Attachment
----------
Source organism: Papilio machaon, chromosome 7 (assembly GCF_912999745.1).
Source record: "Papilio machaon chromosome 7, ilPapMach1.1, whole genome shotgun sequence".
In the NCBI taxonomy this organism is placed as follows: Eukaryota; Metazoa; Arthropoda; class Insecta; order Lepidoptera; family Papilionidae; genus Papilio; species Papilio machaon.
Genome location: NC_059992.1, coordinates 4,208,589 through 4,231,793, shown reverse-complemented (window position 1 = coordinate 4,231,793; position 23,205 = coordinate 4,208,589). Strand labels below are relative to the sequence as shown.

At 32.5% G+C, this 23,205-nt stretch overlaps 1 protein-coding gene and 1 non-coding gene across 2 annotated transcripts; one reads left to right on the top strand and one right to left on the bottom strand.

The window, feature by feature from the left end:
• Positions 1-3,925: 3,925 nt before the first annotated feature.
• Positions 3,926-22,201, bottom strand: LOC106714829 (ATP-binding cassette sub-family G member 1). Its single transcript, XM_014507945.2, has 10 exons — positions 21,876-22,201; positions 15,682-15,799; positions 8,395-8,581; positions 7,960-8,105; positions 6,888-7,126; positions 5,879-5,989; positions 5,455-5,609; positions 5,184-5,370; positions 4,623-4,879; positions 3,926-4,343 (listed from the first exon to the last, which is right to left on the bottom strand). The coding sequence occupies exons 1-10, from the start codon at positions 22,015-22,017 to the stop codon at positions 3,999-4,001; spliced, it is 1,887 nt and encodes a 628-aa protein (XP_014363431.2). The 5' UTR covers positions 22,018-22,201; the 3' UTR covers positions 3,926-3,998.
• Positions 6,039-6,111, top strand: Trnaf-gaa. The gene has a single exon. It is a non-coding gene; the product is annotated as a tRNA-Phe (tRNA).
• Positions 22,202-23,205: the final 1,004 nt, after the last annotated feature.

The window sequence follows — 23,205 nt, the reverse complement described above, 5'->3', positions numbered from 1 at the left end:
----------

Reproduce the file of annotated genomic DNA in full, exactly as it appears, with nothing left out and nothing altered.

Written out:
Source organism: Papilio machaon, chromosome 7 (assembly GCF_912999745.1).
Source record: "Papilio machaon chromosome 7, ilPapMach1.1, whole genome shotgun sequence".
In the NCBI taxonomy this organism is placed as follows: Eukaryota; Metazoa; Arthropoda; class Insecta; order Lepidoptera; family Papilionidae; genus Papilio; species Papilio machaon.
Genome location: NC_059992.1, coordinates 4,208,589 through 4,231,793, shown reverse-complemented (window position 1 = coordinate 4,231,793; position 23,205 = coordinate 4,208,589). Strand labels below are relative to the sequence as shown.

At 32.5% G+C, this 23,205-nt stretch overlaps 1 protein-coding gene and 1 non-coding gene across 2 annotated transcripts; one reads left to right on the top strand and one right to left on the bottom strand.

The window, feature by feature from the left end:
• Positions 1-3,925: 3,925 nt before the first annotated feature.
• Positions 3,926-22,201, bottom strand: LOC106714829 (ATP-binding cassette sub-family G member 1). Its single transcript, XM_014507945.2, has 10 exons — positions 21,876-22,201; positions 15,682-15,799; positions 8,395-8,581; positions 7,960-8,105; positions 6,888-7,126; positions 5,879-5,989; positions 5,455-5,609; positions 5,184-5,370; positions 4,623-4,879; positions 3,926-4,343 (listed from the first exon to the last, which is right to left on the bottom strand). The coding sequence occupies exons 1-10, from the start codon at positions 22,015-22,017 to the stop codon at positions 3,999-4,001; spliced, it is 1,887 nt and encodes a 628-aa protein (XP_014363431.2). The 5' UTR covers positions 22,018-22,201; the 3' UTR covers positions 3,926-3,998.
• Positions 6,039-6,111, top strand: Trnaf-gaa. The gene has a single exon. It is a non-coding gene; the product is annotated as a tRNA-Phe (tRNA).
• Positions 22,202-23,205: the final 1,004 nt, after the last annotated feature.

The window sequence follows — 23,205 nt, the reverse complement described above, 5'->3', positions numbered from 1 at the left end: